Finance stuff you should know
Many of us leave school having learned how Pythagoras measured the area of a triangle but don’t know anything about compound interest, superannuation or how to invest.
With this in mind, Miss Money Box is going to drop a few little knowledge bombs on you.
Understanding compound interest from an early age, when we are best placed to make the most of its benefits, can have a huge impact on our financial future.
Compound interest is basically interest that you earn on interest. Money that is compounded over a long period of time can end up being worth a fair bit. If children and teenagers had a better understanding of compound interest, they could use the one thing that they have over the rest of us – more time to build wealth.
It’s never too late to become more financially literate. If you grasp the concept of compound interest, it will pay off big time in your future.
Measuring the angles of this triangle will help you secure a comfortable retirement, right?
Having at least a basic understanding of the stock market, how it works and the importance of investing could make a huge difference in the financial futures of many Australians.
The stock market is seen as confusing by many, with women in particular feeling locked out of possible investment returns due to a financial services industry targeted towards, and dominated by men.
Investing in the stock market is something you can do as a way to build wealth that has a much lower barrier to entry than property.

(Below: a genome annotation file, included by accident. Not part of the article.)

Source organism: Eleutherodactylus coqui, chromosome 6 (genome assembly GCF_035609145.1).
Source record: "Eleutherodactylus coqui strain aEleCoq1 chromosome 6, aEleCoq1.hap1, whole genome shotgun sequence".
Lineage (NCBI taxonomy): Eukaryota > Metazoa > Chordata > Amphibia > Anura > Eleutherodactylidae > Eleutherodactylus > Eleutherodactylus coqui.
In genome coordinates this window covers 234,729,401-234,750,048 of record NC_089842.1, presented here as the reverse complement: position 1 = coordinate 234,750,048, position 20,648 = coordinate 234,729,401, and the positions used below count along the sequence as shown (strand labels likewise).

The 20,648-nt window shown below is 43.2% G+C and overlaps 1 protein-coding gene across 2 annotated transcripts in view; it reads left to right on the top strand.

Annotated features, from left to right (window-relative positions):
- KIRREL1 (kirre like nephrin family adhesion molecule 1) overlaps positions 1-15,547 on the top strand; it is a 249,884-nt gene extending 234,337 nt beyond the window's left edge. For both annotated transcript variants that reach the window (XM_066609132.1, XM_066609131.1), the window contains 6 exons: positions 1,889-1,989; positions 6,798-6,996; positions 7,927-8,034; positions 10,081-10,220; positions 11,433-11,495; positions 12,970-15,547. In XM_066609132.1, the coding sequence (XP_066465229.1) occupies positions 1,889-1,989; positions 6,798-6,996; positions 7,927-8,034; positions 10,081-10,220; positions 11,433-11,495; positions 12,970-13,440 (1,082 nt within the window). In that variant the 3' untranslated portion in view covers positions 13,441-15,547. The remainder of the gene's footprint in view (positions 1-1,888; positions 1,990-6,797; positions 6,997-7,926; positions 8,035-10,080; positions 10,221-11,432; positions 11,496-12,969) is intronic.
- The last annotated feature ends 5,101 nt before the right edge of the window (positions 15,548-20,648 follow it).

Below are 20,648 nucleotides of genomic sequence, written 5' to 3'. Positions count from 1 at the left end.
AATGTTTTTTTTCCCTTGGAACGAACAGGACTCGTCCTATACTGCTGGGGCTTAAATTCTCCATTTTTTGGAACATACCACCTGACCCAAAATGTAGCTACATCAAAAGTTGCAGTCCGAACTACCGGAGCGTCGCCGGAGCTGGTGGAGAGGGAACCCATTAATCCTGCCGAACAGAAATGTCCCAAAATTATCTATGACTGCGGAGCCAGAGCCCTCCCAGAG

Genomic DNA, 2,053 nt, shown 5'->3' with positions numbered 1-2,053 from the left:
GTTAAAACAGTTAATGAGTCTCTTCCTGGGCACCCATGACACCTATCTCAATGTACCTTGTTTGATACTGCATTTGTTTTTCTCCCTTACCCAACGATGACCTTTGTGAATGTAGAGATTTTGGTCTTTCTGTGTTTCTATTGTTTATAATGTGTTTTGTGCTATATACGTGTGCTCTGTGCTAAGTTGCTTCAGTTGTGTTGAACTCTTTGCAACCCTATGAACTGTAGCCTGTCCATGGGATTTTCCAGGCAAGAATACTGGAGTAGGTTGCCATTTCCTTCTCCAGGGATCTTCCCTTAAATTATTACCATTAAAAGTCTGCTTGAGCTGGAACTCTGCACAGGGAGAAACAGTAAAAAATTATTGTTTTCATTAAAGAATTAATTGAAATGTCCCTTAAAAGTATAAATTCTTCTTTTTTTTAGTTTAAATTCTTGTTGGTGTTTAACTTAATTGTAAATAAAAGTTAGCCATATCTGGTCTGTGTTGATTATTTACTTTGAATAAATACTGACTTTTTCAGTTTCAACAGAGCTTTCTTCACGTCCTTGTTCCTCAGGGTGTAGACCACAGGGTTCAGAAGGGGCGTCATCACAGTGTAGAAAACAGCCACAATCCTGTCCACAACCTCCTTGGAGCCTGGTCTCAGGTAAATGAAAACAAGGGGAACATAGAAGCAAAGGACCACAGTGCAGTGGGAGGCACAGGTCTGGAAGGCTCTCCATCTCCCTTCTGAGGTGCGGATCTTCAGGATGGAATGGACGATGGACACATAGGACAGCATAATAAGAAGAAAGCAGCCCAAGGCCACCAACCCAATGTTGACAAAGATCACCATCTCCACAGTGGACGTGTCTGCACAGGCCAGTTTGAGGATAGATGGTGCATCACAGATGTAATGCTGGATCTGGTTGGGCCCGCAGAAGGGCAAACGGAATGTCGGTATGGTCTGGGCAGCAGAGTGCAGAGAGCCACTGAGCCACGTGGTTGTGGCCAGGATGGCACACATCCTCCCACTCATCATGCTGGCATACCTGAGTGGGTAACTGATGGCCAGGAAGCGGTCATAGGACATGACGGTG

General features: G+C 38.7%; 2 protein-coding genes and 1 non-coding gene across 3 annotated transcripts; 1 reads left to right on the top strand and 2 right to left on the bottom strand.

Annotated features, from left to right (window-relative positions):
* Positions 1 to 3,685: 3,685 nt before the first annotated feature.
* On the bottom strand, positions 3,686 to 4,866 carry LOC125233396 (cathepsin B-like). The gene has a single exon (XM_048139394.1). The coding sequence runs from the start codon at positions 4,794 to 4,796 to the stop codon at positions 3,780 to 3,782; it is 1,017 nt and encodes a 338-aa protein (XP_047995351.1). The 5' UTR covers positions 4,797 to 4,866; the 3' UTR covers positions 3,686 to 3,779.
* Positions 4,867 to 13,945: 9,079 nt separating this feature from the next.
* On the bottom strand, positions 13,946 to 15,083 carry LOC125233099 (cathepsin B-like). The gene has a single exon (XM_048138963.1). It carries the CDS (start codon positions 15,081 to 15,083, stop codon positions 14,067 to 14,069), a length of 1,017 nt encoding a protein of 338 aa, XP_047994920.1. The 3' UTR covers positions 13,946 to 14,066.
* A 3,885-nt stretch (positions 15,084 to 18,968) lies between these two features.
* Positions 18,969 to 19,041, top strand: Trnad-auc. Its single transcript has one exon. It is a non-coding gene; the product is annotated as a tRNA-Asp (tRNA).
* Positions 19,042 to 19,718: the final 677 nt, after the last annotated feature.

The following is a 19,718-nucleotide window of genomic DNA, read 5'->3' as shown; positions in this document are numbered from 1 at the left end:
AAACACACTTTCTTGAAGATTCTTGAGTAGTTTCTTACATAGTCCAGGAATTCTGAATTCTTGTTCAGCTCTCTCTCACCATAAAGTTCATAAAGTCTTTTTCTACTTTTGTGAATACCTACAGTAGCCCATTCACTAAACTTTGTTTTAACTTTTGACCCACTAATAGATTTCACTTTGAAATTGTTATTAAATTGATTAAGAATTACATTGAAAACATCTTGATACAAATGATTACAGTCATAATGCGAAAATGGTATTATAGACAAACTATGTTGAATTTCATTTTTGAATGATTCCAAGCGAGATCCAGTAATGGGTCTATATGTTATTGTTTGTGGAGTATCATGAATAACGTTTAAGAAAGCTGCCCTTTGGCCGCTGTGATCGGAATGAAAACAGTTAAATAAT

The superannuation guarantee means that every wage-earning Australian sees 9.5 percent of their salary placed into their nominated super fund.
However, with people living longer and the cost of living going up, this amount may not be enough.
Salary sacrificing extra money into your super account will not only see you enjoy a comfortable retirement, the tax benefits (a low rate of 15 percent) make it a great way to invest.
Both low and high-income earners have great reasons to make extra contributions. The Australian government has incentivised additional super contributions for low-income earners. This means that if your annual income is less than around $50k per year and you contribute additional after-tax $$$ into your superannuation, the government will make a co-contribution payment.
For those on higher salaries, there’s the possibility of paying less income tax if you salary sacrifice into your super as contributions – up to certain limits – are not counted as assessable income for tax purposes.
That’s it. Three little tips that could make a big difference to your finances.